A lot has changed when it comes to adopting a child in California. In 1980, I was adopted from foster care in California. Directly through the state, the adoption cost was $500. My adoptive parents, who had previously adopted a little boy 4 years before, put in the paperwork for me immediately upon finalizing the adoption of the little boy (he was an infant at the time) who would become my older brother. They waited for about three and a half years for me. They wanted an infant, a girl, and had a few other things on their list that they were (and weren’t) prepared to deal with. I was born in a hospital in San Diego, California, and I was immediately relinquished to the state for placement. I went to a foster home for six months. Then, my adoptive family brought me home. Four months later, the adoption was finalized and I officially and legally became a member of my new family. In the 1980s nearly all adoptions were still closed. Though the fee to adopt through the state has not changed, most adoptions are now open.
Many consider California to be one of the most challenging states to adopt a child in. In this article, we’ll explore why that may be. We will also go over strategies for how to handle the unique obstacles that could come into play when adopting a child in California.
1. Marriage Requirement
There is no specific marriage requirement for adopting a child in California. Most agencies, however, service several states. These are private entities that are often more strict than California’s regulations. It’s common for agencies that facilitate adoptions in multiple states to require two years or more of marriage for prospective parents. This can be an obstacle for single people looking to adopt; however, the state itself does not require marriage to adopt from foster care or through a private adoption that is not facilitated by an agency.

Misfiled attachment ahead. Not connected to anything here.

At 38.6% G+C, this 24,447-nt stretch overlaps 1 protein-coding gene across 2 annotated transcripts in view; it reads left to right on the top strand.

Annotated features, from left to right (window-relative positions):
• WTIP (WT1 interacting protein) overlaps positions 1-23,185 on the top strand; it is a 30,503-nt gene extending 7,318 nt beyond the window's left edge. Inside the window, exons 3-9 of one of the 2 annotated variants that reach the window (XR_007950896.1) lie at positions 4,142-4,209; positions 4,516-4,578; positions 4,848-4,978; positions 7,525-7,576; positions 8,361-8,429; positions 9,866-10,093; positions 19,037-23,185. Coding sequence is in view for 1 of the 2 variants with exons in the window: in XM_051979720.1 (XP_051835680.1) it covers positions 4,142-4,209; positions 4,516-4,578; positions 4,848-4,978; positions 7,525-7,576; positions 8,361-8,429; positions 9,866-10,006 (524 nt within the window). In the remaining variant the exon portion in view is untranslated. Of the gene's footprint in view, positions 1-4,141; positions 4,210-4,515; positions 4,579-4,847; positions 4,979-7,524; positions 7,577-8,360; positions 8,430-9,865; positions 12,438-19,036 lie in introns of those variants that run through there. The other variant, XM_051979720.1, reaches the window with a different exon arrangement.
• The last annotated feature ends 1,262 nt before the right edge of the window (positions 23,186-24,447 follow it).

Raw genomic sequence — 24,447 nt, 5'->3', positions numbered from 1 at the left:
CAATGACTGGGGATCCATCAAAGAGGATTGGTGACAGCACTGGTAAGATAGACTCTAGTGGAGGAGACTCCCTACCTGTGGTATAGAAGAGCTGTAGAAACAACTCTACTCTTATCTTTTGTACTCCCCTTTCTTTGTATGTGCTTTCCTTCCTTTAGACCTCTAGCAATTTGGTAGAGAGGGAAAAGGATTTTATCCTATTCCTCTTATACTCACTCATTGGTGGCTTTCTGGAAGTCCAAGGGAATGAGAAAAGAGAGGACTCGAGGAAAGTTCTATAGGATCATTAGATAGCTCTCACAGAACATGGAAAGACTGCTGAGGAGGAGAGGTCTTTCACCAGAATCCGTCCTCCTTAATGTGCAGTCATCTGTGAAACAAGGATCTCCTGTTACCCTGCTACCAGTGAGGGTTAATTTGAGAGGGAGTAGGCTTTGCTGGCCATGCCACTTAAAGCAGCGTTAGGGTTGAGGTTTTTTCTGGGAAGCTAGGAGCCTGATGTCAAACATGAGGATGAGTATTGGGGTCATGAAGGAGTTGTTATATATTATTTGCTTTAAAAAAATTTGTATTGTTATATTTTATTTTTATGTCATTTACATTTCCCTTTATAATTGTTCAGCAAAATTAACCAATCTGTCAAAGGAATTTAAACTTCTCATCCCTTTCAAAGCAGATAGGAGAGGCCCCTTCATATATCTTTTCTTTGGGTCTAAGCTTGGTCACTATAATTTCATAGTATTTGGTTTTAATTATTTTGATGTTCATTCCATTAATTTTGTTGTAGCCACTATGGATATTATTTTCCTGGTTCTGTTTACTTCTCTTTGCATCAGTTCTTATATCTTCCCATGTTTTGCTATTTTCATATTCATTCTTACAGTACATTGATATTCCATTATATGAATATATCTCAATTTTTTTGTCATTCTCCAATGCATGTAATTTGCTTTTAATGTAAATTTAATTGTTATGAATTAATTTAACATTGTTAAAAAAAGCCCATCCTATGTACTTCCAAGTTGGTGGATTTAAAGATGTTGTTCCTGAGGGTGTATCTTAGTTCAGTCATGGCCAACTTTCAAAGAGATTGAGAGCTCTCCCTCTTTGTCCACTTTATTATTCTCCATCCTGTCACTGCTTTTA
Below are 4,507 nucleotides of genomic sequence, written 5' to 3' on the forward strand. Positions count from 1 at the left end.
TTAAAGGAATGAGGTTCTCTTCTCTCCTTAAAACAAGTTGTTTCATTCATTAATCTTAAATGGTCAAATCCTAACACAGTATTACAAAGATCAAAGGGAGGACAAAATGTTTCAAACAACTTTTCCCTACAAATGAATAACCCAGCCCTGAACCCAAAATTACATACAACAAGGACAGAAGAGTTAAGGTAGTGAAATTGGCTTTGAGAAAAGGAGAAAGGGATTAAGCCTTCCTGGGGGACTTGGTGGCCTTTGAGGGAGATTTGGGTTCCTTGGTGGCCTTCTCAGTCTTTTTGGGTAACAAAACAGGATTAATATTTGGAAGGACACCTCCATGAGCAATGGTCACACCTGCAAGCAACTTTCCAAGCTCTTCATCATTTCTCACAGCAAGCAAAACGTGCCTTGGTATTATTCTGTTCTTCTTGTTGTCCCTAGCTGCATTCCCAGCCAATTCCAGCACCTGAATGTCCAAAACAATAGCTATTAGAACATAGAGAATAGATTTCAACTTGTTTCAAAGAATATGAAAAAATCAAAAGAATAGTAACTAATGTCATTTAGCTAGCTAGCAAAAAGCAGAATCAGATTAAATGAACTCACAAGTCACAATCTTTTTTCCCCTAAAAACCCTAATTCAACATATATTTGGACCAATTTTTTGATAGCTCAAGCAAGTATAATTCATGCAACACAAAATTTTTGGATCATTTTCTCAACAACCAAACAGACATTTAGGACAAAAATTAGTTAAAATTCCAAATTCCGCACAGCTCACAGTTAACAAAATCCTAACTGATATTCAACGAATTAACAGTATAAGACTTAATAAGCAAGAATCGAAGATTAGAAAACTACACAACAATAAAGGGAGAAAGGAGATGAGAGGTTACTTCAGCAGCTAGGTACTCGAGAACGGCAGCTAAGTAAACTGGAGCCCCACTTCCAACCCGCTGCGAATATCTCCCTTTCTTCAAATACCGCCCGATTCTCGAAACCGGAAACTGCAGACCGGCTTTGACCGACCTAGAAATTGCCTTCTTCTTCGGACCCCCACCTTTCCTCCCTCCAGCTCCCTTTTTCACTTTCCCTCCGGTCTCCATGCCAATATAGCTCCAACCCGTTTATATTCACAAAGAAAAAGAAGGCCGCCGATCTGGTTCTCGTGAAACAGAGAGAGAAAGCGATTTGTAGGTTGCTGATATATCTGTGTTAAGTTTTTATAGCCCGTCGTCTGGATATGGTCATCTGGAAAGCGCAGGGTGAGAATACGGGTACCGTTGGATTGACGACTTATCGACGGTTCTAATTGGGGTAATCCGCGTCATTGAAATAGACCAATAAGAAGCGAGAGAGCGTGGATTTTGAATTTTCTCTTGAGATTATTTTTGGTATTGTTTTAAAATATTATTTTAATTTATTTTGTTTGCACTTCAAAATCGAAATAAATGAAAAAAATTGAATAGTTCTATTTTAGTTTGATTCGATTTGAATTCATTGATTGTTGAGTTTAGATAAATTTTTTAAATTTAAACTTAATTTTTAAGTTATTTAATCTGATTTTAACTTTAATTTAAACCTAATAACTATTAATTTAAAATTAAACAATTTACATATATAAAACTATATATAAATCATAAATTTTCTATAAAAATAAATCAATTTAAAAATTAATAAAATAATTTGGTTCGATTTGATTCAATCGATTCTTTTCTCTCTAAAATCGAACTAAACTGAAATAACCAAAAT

2. Age Requirements for Prospective Adoptive Parents
While there is no minimum or maximum age requirement for adopting a child in California, all adopting parents must be a minimum of 10 years older than the child they intend to adopt. Now, that doesn’t mean that California is facilitating teenagers to adopt very small children. There are, of course, other qualifiers for adopting a child in California. But, this is an interesting one. Note that this is often stretched in cases of kinship adoption. Kinship adoption is a type of adoption that takes place within the same family (such as a stepparent, aunt or uncle, etc.).
3. Public and Private Adoptions
Private adoption in California can happen a few different ways. If, for example, a stepparent is adopting a stepchild, that process would be considered a private adoption. Most likely, it wouldn’t be handled through an agency. It would likely be performed through a family law attorney. Another form of private adoption available in the state of California is through an agency or other adoption law centers. These agencies help the biological parents match with prospective adoptive parents to find the best home for their child. These types of adoptions in which both parties agree and there is an identified placement for a child are also considered private adoptions.